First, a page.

The healthcare sector operates enormous data assets, a prime target for cyber-criminals. A single breach could set back medical research and jeopardize patient health.
- Invest in Encryption
Healthcare systems need to invest in encryption to strengthen data protection. This is because the sensitive and confidential information in medical files makes them a favorite target for hackers. Breaches involving healthcare are costly, and they can compromise patients’ privacy.
Cyberattacks in the healthcare industry have spiked. Ransomware attacks are common, and they can threaten the operations of a facility. Hackers can hold the health organization hostage until money is paid. In addition, ransomware can cause downtime in medical system networks, resulting in a loss of efficiency.
Another hazard to cybersecurity in healthcare is a lack of endpoint protection, which malware can exploit. Medical practices must implement endpoint security for all devices accessing PHI, including employee-owned smartphones and tablets. It’s also important to have daily backups of all healthcare information systems in case of a disaster.
In addition to implementing stronger data protection technologies, healthcare organizations must provide staff with additional cybersecurity training to help them understand how to protect patient data.
This includes educating employees on phishing attacks, social engineering tactics, and other common breach points that can occur due to human error or negligence. The good news is that many of the top threats to healthcare data can be eliminated or mitigated with the right tools.
- Implement Access Controls
While encryption is a great solution to help secure healthcare data, access controls are also essential. This includes the ability to limit access by role and responsibilities. This helps ensure that healthcare employees only have access to the necessary information and prevents unauthorized individuals from getting in.
The healthcare industry’s dependence on digital technology and connectivity creates several security risks. These include a growing threat from ransomware, an attack where cyber criminals encrypt a victim’s data or systems and refuse to give the victim access until a ransom is paid.
Additionally, a healthcare organization may face risks from unsecured remote-access devices, making it easier for attackers to access PHI. These devices are commonly found in hospitals and are often a vulnerable point of entry to the network.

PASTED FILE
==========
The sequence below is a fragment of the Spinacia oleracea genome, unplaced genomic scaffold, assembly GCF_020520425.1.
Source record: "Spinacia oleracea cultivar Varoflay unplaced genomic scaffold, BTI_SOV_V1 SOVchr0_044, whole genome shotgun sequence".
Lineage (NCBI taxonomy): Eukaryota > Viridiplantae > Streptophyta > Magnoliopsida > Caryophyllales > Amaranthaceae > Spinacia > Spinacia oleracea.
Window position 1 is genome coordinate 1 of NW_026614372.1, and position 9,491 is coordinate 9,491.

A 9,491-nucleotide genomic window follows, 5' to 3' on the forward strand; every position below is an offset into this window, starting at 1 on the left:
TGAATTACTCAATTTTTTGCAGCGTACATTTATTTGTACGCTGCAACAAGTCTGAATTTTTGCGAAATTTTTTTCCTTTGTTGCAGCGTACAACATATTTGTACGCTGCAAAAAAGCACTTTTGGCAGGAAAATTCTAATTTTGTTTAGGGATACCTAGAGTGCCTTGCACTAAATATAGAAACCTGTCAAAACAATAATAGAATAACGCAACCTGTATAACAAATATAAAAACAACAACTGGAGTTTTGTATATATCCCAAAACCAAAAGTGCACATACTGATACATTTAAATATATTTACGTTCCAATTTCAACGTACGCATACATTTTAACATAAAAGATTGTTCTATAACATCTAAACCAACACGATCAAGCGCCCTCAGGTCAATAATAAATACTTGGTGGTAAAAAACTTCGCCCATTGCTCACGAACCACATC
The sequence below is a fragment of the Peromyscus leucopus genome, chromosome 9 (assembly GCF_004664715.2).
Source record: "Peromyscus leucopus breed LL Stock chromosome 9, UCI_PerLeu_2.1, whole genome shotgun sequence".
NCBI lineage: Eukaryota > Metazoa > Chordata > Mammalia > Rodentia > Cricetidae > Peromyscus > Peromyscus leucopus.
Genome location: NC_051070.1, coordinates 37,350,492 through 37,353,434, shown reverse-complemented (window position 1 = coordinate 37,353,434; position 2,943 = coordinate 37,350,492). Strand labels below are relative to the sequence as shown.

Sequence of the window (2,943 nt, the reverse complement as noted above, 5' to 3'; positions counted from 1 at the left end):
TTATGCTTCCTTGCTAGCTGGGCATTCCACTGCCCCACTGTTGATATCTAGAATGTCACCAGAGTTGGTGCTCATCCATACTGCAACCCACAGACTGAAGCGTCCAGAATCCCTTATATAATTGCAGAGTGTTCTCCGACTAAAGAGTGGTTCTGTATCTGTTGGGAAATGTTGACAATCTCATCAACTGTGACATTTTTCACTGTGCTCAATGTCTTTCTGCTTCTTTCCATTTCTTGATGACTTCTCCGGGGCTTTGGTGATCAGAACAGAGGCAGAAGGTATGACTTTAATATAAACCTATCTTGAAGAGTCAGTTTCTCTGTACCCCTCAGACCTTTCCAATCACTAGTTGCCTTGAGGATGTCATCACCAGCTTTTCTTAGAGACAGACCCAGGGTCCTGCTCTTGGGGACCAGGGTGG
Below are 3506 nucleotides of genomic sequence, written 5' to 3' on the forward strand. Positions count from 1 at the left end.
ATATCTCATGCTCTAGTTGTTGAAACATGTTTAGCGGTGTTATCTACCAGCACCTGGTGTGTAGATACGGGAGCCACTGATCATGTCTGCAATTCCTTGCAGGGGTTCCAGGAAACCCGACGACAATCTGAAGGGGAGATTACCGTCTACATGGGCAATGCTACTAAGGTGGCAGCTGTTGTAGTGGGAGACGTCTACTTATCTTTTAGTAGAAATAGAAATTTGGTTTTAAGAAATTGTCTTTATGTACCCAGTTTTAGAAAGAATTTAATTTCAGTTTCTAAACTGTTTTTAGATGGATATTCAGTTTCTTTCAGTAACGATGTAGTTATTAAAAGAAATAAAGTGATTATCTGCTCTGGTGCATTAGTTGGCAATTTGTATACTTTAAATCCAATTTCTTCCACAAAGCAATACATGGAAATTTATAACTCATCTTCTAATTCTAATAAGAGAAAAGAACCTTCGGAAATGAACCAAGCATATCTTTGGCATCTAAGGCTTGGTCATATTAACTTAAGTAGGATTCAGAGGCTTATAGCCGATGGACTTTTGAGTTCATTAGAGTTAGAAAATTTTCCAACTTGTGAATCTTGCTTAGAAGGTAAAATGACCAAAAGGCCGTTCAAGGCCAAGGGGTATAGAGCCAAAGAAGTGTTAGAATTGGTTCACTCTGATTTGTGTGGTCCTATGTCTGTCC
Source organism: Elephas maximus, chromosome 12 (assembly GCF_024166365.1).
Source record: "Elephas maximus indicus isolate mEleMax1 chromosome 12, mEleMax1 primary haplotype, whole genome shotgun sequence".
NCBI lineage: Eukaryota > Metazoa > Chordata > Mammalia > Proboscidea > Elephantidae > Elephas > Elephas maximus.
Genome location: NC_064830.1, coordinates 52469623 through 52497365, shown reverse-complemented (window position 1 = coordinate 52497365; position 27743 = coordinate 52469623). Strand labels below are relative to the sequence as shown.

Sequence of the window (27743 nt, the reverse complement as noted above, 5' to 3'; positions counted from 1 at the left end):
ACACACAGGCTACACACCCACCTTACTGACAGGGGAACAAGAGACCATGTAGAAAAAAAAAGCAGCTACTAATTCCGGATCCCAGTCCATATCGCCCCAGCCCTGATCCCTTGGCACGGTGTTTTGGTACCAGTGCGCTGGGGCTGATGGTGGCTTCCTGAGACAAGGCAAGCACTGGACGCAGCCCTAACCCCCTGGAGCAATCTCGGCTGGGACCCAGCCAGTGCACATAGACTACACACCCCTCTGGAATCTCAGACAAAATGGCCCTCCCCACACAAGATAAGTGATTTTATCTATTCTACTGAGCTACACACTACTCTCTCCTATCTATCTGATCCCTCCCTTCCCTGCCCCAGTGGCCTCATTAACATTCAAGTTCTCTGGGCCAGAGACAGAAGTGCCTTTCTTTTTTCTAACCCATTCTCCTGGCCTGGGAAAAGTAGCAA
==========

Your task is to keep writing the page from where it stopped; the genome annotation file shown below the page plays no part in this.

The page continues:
Lastly, healthcare workers can risk being lured into clicking on phishing links or falling victim to social engineering attacks. This could result in malware being installed on a system or an employee accidentally revealing sensitive information that allows a hacker to gain initial access to the network.
Healthcare organizations must establish robust security policies and protocols to mitigate these issues. This should require all vendors, partners, and subcontractors to provide satisfactory assurances to protect healthcare data. Moreover, a healthcare organization should have offsite backups that can be restored quickly during a cybersecurity incident or disaster.
- Invest in Monitoring
Healthcare is a data-driven industry, and care delivery relies on digital infrastructure – from telehealth platforms to EHRs that store patient data and drive care workflows. But the rise of connected devices, including pacemakers and monitoring tools, puts healthcare organizations at a higher risk for cyberattacks.
Healthcare employees also use their devices to access and send medical information, making these systems even more vulnerable. Organizations must implement policies for the use of mobile devices and ensure wireless network infrastructure and internal/ external messaging systems meet minimum compliance requirements to avoid exposing PHI.
It’s also important to conduct regular risk assessments to test security protocols and ensure that all devices and connections are secure. Using solutions that provide visibility to the full inventory of devices on the network and running vulnerability tests continuously can help prevent healthcare data breaches and protect patients’ privacy.
Healthcare has much at stake, and cyberattacks threaten patients’ health and safety. Organizations must strengthen their data protection and prioritize cybersecurity for every aspect of their business.
- Invest in Training
Healthcare data is often sensitive and private, making it a target for hackers and other cybercriminals. The resulting security breaches can put patients’ privacy at risk, lead to fines from compliance agencies, and cause long-lasting damage to hospitals’ and health systems’ reputations.
Violations can also bring operations to a halt and jeopardize patient care. Performing ongoing risk assessments, which HIPAA regulations require, can help organizations identify and address weak points in their cybersecurity and avoid costly security incidents.
As cybersecurity experts point out, human error is the number one reason computer systems are breached. Untrained workers may accidentally open malware-laden emails, expose computer systems to viruses, or leave sensitive information unsecured. To reduce the chances of such errors, healthcare workers should undergo regular training on cybersecurity policies and other best practices.
They should also learn to recognize cybercriminals’ techniques to plant ransomware in healthcare systems and commit other crimes. This will help them protect data, prevent phishing attacks, and secure their workplaces. As a result, they will be more prepared to respond quickly and appropriately when a security incident does occur.